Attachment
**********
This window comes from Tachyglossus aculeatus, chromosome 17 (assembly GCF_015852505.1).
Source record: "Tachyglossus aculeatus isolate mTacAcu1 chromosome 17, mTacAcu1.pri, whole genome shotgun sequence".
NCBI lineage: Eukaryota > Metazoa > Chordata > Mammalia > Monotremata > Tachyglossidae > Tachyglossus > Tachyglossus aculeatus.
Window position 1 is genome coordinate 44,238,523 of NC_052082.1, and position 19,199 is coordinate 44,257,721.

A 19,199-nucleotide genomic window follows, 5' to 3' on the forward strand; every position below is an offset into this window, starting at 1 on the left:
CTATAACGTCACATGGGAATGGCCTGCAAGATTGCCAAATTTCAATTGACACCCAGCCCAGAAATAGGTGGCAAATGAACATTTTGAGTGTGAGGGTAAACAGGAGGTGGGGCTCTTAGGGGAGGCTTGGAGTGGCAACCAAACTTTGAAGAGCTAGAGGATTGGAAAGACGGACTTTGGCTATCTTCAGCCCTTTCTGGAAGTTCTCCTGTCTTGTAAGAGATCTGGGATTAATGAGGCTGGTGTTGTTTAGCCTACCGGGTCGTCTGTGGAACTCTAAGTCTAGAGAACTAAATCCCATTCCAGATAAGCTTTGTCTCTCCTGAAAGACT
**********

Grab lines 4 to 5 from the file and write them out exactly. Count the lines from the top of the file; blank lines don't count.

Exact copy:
Window position 1 is genome coordinate 44,238,523 of NC_052082.1, and position 19,199 is coordinate 44,257,721.

A 19,199-nucleotide genomic window follows, 5' to 3' on the forward strand; every position below is an offset into this window, starting at 1 on the left: